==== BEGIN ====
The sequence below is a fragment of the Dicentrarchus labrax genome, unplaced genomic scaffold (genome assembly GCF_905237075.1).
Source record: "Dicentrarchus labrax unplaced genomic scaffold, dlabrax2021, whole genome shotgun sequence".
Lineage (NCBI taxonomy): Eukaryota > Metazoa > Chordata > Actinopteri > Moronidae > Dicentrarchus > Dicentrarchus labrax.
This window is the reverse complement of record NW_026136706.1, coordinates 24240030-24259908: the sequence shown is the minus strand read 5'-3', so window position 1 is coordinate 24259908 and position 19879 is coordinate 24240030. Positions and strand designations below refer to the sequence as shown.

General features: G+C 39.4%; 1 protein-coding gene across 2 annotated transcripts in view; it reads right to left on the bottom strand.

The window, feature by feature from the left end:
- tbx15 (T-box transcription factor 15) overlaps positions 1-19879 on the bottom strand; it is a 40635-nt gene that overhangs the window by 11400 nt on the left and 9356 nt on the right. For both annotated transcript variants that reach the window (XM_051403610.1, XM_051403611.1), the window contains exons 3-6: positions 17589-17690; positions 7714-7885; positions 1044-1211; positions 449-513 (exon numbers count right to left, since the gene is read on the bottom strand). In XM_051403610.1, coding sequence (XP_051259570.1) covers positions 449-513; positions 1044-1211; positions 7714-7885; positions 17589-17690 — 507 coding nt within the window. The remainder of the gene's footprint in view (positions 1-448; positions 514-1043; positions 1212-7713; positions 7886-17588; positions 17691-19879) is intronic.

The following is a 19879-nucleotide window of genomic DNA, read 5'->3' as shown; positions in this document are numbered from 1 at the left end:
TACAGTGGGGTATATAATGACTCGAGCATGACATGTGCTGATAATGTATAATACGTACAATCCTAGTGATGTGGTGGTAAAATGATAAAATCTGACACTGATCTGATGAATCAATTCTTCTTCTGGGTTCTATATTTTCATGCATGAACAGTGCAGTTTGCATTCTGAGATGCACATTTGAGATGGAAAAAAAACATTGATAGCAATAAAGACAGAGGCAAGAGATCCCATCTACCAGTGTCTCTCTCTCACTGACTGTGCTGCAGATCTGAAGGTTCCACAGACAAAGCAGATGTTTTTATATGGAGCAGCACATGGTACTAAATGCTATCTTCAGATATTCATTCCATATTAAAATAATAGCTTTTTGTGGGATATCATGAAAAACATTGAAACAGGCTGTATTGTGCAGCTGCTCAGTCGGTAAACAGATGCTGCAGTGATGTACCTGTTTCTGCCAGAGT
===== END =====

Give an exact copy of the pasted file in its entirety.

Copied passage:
The sequence below is a fragment of the Dicentrarchus labrax genome, unplaced genomic scaffold (genome assembly GCF_905237075.1).
Source record: "Dicentrarchus labrax unplaced genomic scaffold, dlabrax2021, whole genome shotgun sequence".
Lineage (NCBI taxonomy): Eukaryota > Metazoa > Chordata > Actinopteri > Moronidae > Dicentrarchus > Dicentrarchus labrax.
This window is the reverse complement of record NW_026136706.1, coordinates 24240030-24259908: the sequence shown is the minus strand read 5'-3', so window position 1 is coordinate 24259908 and position 19879 is coordinate 24240030. Positions and strand designations below refer to the sequence as shown.

General features: G+C 39.4%; 1 protein-coding gene across 2 annotated transcripts in view; it reads right to left on the bottom strand.

The window, feature by feature from the left end:
- tbx15 (T-box transcription factor 15) overlaps positions 1-19879 on the bottom strand; it is a 40635-nt gene that overhangs the window by 11400 nt on the left and 9356 nt on the right. For both annotated transcript variants that reach the window (XM_051403610.1, XM_051403611.1), the window contains exons 3-6: positions 17589-17690; positions 7714-7885; positions 1044-1211; positions 449-513 (exon numbers count right to left, since the gene is read on the bottom strand). In XM_051403610.1, coding sequence (XP_051259570.1) covers positions 449-513; positions 1044-1211; positions 7714-7885; positions 17589-17690 — 507 coding nt within the window. The remainder of the gene's footprint in view (positions 1-448; positions 514-1043; positions 1212-7713; positions 7886-17588; positions 17691-19879) is intronic.

The following is a 19879-nucleotide window of genomic DNA, read 5'->3' as shown; positions in this document are numbered from 1 at the left end:
TACAGTGGGGTATATAATGACTCGAGCATGACATGTGCTGATAATGTATAATACGTACAATCCTAGTGATGTGGTGGTAAAATGATAAAATCTGACACTGATCTGATGAATCAATTCTTCTTCTGGGTTCTATATTTTCATGCATGAACAGTGCAGTTTGCATTCTGAGATGCACATTTGAGATGGAAAAAAAACATTGATAGCAATAAAGACAGAGGCAAGAGATCCCATCTACCAGTGTCTCTCTCTCACTGACTGTGCTGCAGATCTGAAGGTTCCACAGACAAAGCAGATGTTTTTATATGGAGCAGCACATGGTACTAAATGCTATCTTCAGATATTCATTCCATATTAAAATAATAGCTTTTTGTGGGATATCATGAAAAACATTGAAACAGGCTGTATTGTGCAGCTGCTCAGTCGGTAAACAGATGCTGCAGTGATGTACCTGTTTCTGCCAGAGT